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Does the Staple Really Make a Difference?

We have been asked time and time again about staples (also referred to as tubes or corks).  The staple is an important part of the reed that is, often times, not considered carefully.  Since it is the foundation of your reed, you would be wise to evaluate what you are using.  There are many metal used in manufacturing a staple with the most common being brass and nickel silver.  Staples come in lengths from 45 – 48mm with 47mm ranking first in popularity and 46mm ranking second.  There are also various textures for the outside of the metals.  We find these characteristics to be things left to personal choice.  However, the following characteristics should be considered carefully when choosing your staple:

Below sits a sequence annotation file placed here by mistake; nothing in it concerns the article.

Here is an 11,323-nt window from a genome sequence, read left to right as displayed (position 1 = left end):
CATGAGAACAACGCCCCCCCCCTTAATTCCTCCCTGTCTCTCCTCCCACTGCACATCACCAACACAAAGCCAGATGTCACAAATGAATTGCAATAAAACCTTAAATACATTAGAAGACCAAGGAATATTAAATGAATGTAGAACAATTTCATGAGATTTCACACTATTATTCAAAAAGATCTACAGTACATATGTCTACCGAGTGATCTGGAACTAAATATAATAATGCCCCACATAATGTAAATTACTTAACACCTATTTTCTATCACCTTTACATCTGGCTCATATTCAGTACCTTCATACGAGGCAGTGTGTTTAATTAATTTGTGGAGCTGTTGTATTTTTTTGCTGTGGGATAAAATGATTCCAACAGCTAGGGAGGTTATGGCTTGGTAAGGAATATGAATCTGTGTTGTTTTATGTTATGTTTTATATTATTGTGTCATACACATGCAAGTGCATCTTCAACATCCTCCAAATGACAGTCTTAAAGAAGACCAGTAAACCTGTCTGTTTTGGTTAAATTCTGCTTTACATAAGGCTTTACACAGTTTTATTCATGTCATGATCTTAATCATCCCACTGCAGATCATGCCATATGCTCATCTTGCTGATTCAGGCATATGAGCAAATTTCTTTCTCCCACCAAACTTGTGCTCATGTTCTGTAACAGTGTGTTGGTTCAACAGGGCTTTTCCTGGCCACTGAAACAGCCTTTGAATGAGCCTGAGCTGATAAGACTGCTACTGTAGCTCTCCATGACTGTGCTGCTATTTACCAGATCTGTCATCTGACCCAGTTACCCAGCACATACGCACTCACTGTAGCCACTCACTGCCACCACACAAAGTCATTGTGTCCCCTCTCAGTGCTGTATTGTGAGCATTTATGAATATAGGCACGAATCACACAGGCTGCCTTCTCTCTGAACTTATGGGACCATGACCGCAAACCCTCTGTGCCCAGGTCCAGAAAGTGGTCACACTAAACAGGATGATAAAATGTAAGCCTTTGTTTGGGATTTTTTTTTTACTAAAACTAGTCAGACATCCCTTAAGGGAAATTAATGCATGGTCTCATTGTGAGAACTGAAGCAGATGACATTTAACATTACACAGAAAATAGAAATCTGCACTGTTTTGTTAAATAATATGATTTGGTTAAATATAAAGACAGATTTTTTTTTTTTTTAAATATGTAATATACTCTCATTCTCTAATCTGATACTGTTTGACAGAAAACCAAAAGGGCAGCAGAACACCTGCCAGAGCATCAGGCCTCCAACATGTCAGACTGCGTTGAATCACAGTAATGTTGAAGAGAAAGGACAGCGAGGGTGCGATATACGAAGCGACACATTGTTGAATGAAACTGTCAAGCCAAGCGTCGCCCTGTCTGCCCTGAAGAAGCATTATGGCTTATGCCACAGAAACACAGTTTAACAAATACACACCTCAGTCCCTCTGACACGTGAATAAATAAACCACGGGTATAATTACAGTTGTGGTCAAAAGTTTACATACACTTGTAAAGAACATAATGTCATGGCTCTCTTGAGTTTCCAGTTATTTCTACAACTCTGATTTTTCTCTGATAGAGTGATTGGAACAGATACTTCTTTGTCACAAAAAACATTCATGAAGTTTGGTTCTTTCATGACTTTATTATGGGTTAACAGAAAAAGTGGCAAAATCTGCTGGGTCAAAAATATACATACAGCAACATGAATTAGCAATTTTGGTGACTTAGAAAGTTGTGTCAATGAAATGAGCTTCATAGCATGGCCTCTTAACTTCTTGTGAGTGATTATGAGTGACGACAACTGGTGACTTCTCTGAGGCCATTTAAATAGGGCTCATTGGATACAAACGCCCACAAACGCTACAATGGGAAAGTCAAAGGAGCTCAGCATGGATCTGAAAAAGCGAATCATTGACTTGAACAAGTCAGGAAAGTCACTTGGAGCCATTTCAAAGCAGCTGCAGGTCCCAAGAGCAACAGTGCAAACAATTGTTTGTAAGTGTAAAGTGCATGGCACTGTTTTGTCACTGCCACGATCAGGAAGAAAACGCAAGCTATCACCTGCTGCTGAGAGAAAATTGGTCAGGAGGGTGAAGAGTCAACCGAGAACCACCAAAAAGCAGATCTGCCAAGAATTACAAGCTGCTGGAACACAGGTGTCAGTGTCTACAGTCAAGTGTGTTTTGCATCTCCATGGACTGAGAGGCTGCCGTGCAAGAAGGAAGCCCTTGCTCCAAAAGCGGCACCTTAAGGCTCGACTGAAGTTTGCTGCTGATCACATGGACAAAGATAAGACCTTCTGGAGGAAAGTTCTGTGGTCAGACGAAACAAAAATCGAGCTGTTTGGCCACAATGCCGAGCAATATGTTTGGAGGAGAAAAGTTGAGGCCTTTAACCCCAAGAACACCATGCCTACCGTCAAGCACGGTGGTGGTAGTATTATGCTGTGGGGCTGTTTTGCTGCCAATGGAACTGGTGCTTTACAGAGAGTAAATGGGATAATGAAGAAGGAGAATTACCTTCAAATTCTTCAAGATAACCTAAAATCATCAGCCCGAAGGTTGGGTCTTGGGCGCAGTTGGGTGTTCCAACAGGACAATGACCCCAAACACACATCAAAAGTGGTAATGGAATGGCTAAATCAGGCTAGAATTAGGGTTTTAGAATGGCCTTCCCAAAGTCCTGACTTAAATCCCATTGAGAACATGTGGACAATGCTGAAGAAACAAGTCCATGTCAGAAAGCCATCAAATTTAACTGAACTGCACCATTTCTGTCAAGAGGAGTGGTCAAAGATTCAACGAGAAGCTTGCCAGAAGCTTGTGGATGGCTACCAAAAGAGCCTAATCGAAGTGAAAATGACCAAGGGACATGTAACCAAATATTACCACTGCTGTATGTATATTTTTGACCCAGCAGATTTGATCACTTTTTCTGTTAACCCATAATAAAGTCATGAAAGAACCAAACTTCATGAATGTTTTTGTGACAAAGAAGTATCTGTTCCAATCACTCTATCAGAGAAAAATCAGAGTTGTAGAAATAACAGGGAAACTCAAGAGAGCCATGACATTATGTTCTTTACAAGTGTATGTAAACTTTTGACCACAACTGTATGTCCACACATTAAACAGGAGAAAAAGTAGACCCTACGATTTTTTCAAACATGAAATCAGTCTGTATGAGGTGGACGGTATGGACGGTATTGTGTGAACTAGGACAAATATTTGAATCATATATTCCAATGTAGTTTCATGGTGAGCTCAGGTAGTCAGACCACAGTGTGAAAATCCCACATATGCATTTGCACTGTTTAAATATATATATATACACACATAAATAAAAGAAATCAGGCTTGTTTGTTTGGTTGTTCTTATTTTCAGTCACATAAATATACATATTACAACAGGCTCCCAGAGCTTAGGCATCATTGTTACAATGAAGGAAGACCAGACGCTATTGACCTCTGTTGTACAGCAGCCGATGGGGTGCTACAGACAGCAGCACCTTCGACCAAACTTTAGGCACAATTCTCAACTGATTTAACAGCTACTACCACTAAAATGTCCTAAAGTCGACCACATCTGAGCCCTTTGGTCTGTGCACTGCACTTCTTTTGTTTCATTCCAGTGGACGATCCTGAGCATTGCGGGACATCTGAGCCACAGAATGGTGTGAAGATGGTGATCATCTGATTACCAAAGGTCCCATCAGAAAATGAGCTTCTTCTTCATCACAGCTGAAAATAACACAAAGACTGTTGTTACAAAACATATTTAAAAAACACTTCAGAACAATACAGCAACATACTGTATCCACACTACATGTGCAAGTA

1.      Does your staple fit your mandrel (make sure you have a good mandrel!)  The staple should be flush with the end of your mandrel to avoid bending any part of the staple when wrapping.  AND YES … it is very important to wrap your reed with the mandrel inserted into the staple.

2.      Examine the cork on your staple.  First, it should be made of natural cork, not something that looks like a bunch of little specks of cork melded together (this particle-style cork tends to easily chip off and can become lodge in the oboe).  Second, the cork needs to be free of splits or missing pieces.

3.      The metal area of the staple needs to be free of damage.

4.      The staple needs to fit snugly into the oboe.  (You can use a small amount of Vaseline or cork grease to help with removing the reed from the oboe, but be sure is it rubbed in very well with no excess product visible.)

What do we use at Double or Nothing Reeds?

            Stevens Staples, #2 Thinwall, Brass